“It all began on a small island off the coast of Italy.”
In Dan Buettner’s 2008 book, The Blue Zones: Lessons for Living Longer From the People Who’ve Lived the Longest, the Barbagia region of Sardinia was identified as the first “Blue Zone”: one of four places of the globe where a remarkably high rate of the longest living people manage to avoid many of the diseases that kill Americans, and live active lives beyond 100 years of age. Buettner’s Blue Zone premise is that if you can optimize your lifestyle, you can gain back an extra decade of good life you’d otherwise miss.
What is the Sardinians’ secret? Buettner attributes their longevity primarily to their shepherd lifestyle, diet, wine, and importance given to family. In pursuit of their secrets, we will enjoy introductions to the local customs, food, and way of life; hike their mountains; partake of their diet and wine; and enjoy 8-9 days exploring this island region’s breathtaking scenery.
The word “sardonic” has its roots in Sardinia. Men have a strong will, high self-esteem, and great stubbornness. Women are strong, their family comes first, and their health comes from the rugged hills — a combination of genes, environment, and lifestyle. They have a sense of humor, and a positive attitude toward elders—respect increases with age.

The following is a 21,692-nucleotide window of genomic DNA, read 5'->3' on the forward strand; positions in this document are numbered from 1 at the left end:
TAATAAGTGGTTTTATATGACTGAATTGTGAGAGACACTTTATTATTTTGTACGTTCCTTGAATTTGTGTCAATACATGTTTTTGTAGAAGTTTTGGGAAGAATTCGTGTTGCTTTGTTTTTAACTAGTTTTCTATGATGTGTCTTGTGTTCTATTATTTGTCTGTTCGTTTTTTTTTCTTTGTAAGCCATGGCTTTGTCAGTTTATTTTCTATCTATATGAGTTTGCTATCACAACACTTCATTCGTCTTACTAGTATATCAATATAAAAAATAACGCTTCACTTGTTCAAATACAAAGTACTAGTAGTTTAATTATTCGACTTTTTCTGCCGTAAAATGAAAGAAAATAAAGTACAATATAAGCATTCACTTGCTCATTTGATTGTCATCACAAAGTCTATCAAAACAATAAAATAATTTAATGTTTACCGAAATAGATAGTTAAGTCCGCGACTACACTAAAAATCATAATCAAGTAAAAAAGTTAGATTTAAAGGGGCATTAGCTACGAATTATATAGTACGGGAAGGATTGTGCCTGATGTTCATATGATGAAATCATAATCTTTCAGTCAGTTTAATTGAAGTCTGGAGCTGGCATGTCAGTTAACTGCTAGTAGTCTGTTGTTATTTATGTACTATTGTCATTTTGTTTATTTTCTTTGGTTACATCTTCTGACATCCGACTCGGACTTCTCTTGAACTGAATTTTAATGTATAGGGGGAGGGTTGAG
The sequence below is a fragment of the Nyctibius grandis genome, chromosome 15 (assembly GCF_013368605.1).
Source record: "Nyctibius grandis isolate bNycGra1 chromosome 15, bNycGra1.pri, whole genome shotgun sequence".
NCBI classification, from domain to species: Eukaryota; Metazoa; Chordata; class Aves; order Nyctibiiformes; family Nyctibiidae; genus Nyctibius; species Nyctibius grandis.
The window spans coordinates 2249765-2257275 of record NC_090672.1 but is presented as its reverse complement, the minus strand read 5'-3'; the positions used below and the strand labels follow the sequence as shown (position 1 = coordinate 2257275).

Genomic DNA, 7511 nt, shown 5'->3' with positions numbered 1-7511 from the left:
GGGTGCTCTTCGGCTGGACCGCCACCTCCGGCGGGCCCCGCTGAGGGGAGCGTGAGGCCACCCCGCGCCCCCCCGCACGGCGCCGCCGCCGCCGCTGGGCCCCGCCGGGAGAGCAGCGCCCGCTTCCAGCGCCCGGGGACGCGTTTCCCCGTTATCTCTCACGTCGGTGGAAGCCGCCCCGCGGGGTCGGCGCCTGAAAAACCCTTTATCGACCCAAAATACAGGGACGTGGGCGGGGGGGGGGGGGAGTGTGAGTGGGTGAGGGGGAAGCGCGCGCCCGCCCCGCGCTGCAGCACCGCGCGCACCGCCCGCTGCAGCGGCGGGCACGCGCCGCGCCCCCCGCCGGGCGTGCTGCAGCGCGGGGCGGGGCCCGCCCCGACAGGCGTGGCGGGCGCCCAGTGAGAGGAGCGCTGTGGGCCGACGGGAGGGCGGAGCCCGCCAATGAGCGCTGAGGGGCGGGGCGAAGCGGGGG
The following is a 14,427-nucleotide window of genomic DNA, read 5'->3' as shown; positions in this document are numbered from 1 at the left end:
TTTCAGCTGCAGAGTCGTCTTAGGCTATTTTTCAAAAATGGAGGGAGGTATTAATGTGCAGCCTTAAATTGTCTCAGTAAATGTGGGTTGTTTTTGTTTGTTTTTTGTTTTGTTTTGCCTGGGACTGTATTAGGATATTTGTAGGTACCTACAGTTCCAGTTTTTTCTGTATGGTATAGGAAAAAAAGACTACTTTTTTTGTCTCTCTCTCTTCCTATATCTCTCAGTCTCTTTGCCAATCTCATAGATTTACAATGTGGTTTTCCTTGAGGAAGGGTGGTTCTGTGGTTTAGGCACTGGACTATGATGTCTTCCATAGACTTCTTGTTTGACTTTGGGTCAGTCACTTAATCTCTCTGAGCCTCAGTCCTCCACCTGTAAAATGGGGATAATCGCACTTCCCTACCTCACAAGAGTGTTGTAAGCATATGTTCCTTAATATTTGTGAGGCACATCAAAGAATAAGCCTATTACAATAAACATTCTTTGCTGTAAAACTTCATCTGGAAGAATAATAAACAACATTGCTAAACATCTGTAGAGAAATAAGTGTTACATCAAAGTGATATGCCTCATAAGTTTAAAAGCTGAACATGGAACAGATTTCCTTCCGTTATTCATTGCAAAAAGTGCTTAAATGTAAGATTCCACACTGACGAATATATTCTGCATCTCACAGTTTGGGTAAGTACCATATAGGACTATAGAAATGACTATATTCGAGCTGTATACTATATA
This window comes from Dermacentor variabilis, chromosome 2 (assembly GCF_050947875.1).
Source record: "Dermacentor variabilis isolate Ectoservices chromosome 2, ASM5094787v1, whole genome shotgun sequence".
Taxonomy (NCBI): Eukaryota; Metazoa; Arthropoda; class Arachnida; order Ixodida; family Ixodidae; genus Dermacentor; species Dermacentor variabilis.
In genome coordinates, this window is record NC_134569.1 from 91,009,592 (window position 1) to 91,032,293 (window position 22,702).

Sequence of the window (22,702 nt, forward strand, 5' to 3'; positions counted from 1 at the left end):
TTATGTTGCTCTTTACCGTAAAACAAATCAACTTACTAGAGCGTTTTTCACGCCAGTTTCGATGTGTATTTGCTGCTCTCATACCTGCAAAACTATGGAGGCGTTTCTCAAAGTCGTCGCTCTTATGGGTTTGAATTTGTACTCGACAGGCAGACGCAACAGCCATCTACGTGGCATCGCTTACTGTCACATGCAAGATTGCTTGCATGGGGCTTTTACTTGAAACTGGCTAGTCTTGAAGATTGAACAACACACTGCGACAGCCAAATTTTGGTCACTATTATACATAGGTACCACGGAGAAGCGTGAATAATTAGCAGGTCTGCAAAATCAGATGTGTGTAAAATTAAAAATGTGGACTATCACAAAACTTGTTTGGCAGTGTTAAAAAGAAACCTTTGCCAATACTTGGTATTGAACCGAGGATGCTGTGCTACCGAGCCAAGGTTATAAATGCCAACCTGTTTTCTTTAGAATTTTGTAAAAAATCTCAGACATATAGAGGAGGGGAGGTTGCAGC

Sardinia is located 120 miles west of mainland Italy, in the center of the Mediterranean Sea, and offers an incredible range of landscapes, biodiversity, and spectacular scenery. It has been inhabited since Paleolithic times, with its most representative civilization being the indigenous Nuragic, which flourished from the 18th century BC to the 6th century AD in the Barbagia (Blue Zone) region. Sardinia has been ruled by the Phoenicians, Carthage, Rome, Byzantines, Iberian Crown of Aragon, House of Savoy, and others. Today it is one of five regions of Italy that have been granted some degree of domestic autonomy. Its official name is “Regione Autònoma della Sardegna” or “Autonomous Region of Sardinia.”
This is a moderate hiking trip with hike lengths of approximately five to seven miles over rocky, uneven terrain. During our trip we experience the Sardinian culture and scenery, with a mix of dramatic coastal and mountain hikes, and intriguing prehistoric sites. Sardinia is known for its rugged granite mountains of the Supramonte, as well as its cerulean blue seas. Due to the variety of Sardinia’s ecosystems, it has been described as a micro-continent.
The trip begins in Cagliari and ends in Olbia. The majority of our time is spent in Sardinia, with a one-day excursion by ferry to Corsica, where we hike above the cliffs of Bonifacio and enjoy lunch.
*Please click on each day to view daily itinerary.
We meet our group in Cagliari at our hotel in the late afternoon/early evening for our orientation. Afterward, we walk to Cagliari’s historic “Castello” district of the old city and get to know each other over a welcome dinner. Overnight in our hotel in the port area of Cagliari.
We begin our day after breakfast with a visit to the ancient archaeological site of Su Nuraxi di Barumini, a UNESCO World Heritage site. These beehive-like, Bronze age defensive structures are unique to Sardinia. We have a shepherd’s lunch in the countryside of the Blue Zone region of Barbagia, and have time in the afternoon to visit the Grotta di Ispinigoli, a karst cave in the Supramonte range, or take a short-to-moderate hike before settling into our hotel for the evening. Overnight in Barbagia region.